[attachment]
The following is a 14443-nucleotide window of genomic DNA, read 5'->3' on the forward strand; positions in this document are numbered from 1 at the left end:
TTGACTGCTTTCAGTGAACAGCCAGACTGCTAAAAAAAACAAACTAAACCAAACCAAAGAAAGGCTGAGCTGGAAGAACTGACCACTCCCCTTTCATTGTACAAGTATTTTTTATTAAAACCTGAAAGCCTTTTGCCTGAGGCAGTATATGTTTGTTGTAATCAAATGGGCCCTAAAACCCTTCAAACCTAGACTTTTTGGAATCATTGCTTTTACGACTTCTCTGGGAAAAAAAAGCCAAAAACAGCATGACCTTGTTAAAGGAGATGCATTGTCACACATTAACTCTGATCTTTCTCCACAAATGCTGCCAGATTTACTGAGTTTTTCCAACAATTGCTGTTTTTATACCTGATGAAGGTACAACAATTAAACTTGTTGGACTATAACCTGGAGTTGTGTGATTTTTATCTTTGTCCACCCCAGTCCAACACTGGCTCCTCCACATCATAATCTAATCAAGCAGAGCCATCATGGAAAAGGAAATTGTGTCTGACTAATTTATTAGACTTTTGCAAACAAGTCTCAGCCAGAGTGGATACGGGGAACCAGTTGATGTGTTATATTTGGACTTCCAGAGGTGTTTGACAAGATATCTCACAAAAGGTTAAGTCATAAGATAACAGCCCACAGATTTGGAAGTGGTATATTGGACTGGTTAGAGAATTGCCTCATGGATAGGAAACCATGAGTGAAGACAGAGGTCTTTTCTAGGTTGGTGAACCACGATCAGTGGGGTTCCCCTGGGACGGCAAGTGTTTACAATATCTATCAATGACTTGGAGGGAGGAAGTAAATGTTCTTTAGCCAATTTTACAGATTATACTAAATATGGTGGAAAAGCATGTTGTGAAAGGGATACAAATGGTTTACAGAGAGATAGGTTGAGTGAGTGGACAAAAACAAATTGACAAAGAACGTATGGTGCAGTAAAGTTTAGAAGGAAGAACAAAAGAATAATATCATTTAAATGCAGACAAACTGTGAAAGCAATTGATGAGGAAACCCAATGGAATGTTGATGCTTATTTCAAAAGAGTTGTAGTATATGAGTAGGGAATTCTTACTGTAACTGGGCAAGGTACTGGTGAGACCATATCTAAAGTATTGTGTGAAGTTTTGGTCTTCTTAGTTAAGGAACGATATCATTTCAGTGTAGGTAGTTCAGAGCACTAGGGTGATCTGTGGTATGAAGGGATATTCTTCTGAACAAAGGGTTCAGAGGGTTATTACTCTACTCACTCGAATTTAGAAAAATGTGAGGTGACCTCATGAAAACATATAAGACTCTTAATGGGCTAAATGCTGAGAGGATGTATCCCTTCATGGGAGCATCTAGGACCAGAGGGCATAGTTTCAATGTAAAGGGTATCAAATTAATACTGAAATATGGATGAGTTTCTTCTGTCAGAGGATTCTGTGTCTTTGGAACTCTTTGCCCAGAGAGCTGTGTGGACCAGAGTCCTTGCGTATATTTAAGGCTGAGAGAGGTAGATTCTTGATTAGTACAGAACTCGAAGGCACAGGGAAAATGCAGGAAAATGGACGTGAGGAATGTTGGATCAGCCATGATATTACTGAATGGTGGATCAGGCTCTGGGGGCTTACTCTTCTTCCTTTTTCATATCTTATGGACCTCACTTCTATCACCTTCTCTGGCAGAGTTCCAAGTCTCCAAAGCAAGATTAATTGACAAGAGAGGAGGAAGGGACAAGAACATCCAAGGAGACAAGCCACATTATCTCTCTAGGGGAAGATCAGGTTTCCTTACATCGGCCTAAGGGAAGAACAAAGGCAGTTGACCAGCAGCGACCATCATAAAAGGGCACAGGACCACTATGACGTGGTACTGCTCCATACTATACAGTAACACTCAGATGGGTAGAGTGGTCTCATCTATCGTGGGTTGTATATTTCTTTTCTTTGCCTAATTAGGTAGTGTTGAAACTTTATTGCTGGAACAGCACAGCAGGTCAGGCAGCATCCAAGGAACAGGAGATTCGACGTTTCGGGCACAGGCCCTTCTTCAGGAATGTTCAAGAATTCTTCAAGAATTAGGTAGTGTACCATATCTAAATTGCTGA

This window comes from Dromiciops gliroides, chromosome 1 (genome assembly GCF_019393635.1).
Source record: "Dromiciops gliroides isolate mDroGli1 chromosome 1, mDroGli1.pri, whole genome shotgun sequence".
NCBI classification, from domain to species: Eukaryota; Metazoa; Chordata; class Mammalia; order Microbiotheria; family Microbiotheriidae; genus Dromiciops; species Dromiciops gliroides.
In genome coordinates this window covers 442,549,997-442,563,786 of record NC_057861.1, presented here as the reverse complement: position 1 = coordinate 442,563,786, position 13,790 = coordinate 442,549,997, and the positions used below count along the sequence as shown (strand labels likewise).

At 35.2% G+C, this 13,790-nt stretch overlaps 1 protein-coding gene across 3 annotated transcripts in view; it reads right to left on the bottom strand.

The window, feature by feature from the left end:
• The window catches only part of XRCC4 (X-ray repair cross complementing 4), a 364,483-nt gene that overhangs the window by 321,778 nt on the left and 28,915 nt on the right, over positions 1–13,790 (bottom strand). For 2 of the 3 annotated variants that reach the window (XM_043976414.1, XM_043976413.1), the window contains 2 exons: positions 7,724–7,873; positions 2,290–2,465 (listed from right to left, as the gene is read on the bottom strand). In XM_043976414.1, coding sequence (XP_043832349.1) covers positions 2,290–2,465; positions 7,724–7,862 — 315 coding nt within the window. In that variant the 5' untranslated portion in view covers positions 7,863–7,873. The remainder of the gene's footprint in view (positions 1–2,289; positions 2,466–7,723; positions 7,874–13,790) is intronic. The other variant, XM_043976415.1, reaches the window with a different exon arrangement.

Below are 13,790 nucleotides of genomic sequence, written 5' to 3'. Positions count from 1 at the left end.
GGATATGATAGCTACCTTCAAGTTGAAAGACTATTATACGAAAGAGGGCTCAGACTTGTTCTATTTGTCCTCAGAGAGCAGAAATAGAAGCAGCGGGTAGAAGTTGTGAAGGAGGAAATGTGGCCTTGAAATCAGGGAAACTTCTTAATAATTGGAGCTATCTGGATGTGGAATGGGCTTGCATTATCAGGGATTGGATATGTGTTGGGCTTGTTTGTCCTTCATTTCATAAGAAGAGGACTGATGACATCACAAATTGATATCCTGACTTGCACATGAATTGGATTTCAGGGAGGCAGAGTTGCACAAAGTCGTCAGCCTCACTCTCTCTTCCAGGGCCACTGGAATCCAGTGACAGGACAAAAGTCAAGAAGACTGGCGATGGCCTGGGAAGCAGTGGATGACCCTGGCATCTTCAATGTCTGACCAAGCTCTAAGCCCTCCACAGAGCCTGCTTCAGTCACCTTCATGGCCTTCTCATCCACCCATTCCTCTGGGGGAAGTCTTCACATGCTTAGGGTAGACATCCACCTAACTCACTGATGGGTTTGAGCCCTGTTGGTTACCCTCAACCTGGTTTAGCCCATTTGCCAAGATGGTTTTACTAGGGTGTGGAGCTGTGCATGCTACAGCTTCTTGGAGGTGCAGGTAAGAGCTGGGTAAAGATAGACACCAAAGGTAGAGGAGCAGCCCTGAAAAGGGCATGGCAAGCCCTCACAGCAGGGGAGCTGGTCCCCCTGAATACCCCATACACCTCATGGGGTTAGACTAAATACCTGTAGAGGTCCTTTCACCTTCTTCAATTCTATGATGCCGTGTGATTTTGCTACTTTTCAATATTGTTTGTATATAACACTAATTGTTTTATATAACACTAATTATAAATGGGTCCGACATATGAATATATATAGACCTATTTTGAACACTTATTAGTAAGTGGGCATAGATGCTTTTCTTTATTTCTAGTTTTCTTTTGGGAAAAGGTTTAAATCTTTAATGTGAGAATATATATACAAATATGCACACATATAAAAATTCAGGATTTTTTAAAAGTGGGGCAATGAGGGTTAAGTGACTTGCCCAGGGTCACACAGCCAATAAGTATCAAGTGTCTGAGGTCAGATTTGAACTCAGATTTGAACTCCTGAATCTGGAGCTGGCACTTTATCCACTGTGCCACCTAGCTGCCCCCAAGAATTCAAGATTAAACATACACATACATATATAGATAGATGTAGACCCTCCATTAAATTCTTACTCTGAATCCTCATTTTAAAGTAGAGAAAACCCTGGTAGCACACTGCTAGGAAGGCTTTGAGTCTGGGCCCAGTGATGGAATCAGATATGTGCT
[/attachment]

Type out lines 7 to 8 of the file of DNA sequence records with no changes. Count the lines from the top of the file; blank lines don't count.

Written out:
At 35.2% G+C, this 13,790-nt stretch overlaps 1 protein-coding gene across 3 annotated transcripts in view; it reads right to left on the bottom strand.

The window, feature by feature from the left end: